Stretch your neck by pulling your chin close to your chest, then tilting it toward one ear.  Then roll your head toward the other ear.  Come back to neutral.  (Avoid tilting your head backward without support on the back of your neck.)

Do ten shoulder hunches, raising your shoulder toward your ear, first one shoulder, then the other.  Then do ten with them together.  Relax. 

Arch your torso gently forward and backward like a cat.  Repeat ten times.

Squeeze your buttock muscles (gluts) and hold for twenty seconds.  (This may cause strange glances.)

Between meal or beverage services, stand up and walk in the aisles.  Go to the galley section and do some small leg stretches, holding onto the wall or flight attendant’s jump seat.  Twist through your torso, breathing and relaxing.   Be considerate of other passengers and crew.

I remember a flight I took on KLM Airlines from Atlanta to Amsterdam.  Imagine my surprise when on the screen that had shown a movie just minutes prior, there came on a film encouraging the passengers to join in, stretching their arms up and down, squeezing their legs and rear ends and waving to the people on the other side of the plane!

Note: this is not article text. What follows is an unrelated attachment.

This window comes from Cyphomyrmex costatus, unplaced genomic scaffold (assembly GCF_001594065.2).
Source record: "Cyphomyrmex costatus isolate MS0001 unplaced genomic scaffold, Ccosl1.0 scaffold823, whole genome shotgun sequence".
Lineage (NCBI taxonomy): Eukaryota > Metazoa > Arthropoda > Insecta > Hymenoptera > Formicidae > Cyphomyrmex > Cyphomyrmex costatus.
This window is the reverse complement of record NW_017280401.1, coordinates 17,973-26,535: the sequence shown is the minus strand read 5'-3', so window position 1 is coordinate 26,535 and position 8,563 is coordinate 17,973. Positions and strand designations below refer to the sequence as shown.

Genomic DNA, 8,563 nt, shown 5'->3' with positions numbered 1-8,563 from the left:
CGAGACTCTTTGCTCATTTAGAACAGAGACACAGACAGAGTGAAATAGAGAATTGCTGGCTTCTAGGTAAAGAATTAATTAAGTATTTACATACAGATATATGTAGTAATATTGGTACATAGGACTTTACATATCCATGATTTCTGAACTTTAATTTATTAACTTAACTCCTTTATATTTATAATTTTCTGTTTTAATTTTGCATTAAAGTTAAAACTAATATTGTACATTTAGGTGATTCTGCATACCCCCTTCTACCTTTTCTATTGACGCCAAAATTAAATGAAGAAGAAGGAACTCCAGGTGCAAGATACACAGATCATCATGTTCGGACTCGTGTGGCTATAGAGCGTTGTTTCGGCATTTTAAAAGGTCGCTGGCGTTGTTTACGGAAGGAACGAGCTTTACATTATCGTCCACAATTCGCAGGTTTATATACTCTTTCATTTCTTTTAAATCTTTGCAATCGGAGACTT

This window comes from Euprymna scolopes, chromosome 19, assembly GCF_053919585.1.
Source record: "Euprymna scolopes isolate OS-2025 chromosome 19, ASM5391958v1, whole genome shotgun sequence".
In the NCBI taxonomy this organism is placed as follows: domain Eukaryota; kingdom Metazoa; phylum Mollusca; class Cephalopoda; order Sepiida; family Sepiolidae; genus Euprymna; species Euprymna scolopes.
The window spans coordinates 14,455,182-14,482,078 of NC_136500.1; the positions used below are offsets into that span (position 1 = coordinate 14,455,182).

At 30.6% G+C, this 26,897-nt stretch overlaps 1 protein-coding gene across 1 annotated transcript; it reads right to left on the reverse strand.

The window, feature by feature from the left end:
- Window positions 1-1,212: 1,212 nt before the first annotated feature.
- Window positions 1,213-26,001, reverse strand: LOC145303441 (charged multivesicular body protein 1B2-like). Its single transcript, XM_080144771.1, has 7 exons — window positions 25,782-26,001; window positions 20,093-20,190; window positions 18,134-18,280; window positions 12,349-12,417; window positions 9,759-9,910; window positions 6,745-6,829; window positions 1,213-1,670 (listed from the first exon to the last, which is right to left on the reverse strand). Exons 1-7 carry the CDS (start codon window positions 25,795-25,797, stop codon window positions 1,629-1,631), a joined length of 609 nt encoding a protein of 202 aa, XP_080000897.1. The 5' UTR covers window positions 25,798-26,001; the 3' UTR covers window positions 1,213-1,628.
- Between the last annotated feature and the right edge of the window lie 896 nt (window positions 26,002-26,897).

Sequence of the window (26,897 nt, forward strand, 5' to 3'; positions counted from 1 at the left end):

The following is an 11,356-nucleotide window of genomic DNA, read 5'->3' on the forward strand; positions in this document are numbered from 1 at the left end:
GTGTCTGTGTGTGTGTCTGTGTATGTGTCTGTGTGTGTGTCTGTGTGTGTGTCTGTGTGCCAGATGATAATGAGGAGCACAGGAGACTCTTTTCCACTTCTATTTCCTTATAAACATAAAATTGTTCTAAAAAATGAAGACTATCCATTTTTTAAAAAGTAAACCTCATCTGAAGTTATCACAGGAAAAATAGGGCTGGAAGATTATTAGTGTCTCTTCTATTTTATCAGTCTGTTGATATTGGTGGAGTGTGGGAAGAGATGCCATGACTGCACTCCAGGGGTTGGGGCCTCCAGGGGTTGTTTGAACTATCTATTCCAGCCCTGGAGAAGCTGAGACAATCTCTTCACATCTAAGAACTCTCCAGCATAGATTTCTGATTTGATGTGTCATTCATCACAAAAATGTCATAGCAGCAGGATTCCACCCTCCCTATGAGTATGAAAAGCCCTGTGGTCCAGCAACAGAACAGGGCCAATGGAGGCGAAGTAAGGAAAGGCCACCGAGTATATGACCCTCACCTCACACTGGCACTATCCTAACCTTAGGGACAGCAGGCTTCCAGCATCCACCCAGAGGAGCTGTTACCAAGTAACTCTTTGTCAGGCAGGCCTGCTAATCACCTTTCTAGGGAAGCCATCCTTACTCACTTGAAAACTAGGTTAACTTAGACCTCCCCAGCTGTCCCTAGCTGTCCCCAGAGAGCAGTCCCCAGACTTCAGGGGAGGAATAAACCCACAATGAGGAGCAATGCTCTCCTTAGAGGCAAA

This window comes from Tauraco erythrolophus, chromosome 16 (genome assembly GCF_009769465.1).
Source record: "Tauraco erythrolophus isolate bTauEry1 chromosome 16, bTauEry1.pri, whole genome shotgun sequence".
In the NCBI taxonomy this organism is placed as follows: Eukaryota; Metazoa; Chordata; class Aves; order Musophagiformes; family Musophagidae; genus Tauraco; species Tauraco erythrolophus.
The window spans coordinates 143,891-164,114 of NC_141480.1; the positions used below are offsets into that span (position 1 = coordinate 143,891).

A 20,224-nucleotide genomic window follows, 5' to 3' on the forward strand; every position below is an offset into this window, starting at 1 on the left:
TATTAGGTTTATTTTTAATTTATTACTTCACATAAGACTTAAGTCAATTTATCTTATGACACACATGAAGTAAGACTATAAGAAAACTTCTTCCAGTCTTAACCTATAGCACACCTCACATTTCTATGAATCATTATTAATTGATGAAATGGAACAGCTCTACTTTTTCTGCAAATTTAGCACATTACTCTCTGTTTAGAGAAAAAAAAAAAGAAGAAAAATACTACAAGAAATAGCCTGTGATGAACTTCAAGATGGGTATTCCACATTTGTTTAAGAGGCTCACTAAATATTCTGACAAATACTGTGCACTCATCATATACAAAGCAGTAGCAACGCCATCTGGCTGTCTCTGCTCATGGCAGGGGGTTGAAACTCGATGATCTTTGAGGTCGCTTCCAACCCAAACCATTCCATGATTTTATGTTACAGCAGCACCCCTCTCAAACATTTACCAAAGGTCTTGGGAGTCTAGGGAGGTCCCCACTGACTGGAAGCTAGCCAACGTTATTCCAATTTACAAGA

Enjoy your trip!


What’s it like to be a Moderator?


Before I was asked to be back-up Moderator for our Web Whispers email list, I liked to check in during the morning to see who had questions and who had answers. But after accepting Dutch’s request to moderate, my mornings took on a new flavor. Suddenly I was seeing messages before anyone else, and was responsible for making sure each complied with our Netiquette Rules prior to release. I never realized how many had to be returned for non-compliance.